A look at how defensive units have evolved over the last five decades.
August 30, 2018
1 of 6Al Tielemans
Alabama - 2010's
Led by 6' 4", 322-pound tackle A’Shawn Robinson and 6' 3", 294-pound defensive end Jonathan Allen, the Tide boasted a versatile combination of run stoppers and pass rushers who punished opponents during a 14–1 season that ended with a national championship in 2015.
2 of 6 Richard W. Rodriguez/Fort Worth Star-Telegram/MCT/Getty Images
Nebraska - 2000's
The 2000s saw the ascendancy of a number of dominant defensive lines, but none were more intimidating than the Cornhuskers’ unit led by Ndamukong Suh and fellow All- America Jared Crick. The Nebraska D rarely blitzed, but instead stayed in a dime package and launched a furious pass rush. This way they were able to keep six DBs in the game to stifle the Air Raid offenses proliferating in the Big 12.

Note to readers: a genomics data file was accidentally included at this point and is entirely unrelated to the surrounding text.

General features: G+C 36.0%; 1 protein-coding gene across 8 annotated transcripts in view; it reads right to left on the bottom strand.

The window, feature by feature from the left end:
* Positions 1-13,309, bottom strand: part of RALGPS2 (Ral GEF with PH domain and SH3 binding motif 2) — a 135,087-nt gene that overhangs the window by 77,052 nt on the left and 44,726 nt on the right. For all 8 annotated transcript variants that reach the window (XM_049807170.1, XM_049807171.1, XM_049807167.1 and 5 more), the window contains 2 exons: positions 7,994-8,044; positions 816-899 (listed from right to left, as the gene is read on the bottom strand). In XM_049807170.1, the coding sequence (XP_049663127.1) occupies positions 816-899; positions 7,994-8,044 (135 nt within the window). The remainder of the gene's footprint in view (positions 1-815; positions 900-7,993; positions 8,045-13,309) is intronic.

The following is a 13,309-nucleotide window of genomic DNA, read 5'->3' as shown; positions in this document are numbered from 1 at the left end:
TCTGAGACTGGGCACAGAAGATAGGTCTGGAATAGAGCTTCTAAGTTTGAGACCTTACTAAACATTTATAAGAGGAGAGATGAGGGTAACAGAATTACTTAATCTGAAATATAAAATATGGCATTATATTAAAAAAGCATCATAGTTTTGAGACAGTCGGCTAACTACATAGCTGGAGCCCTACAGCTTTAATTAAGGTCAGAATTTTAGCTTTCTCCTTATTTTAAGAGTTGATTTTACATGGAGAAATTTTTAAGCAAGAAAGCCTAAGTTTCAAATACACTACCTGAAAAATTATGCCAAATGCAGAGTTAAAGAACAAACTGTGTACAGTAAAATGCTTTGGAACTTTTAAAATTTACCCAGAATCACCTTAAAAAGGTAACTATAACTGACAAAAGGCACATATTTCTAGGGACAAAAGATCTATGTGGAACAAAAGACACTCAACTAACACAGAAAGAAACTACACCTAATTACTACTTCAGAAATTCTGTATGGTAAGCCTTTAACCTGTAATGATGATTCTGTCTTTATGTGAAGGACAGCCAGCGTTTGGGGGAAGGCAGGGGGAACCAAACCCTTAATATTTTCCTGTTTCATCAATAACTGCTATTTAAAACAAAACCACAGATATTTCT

3 of 6Scott Halleran /Getty Images
Florida State - 1990's
The rise of the spread offense sparked an increase in 4–3 defenses that relied on skilled linemen. There was an emphasis on the pass rush and moving upfield to the quarterback. The Seminoles had three standouts: freakishly fast Peter Boulware and Reinard Wilson, and hybrid end-tackle Andre Wadsworth.
4 of 6USA Today Sports
Miami - 1980's
By the late 1980s offenses were opening up, and the need for a run- stopping defensive tackle who could also rush the passer was at a premium. The Hurricanes had two: 300-pounders Cortez Kennedy and Russell Maryland, who could jump off the ball and had receivers’ speed.
5 of 6Rich Clarkson
Oklahoma - 1970's
Offenses in the 1970s relied on the ground game, and no defense did a better job of stopping the run than the Sooners’ unit starring the All-America Selmon brothers: Dewey, Lee Roy and Lucious.
6 of 6Sporting News/Getty Images
Michigan State - 1960's
The Gang Green D allowed just 49.2 rushing yards and 7.6 points per game as the team went 19-1-1 over two seasons. The leader was 6' 7", 265-pound defensive end Bubba Smith, who faced triple teams but could not be stopped.
You May Like
Sign Up for our Newsletter
Don't get stuck on the sidelines! Sign up to get exclusives, daily highlights, analysis and more—delivered right to your inbox!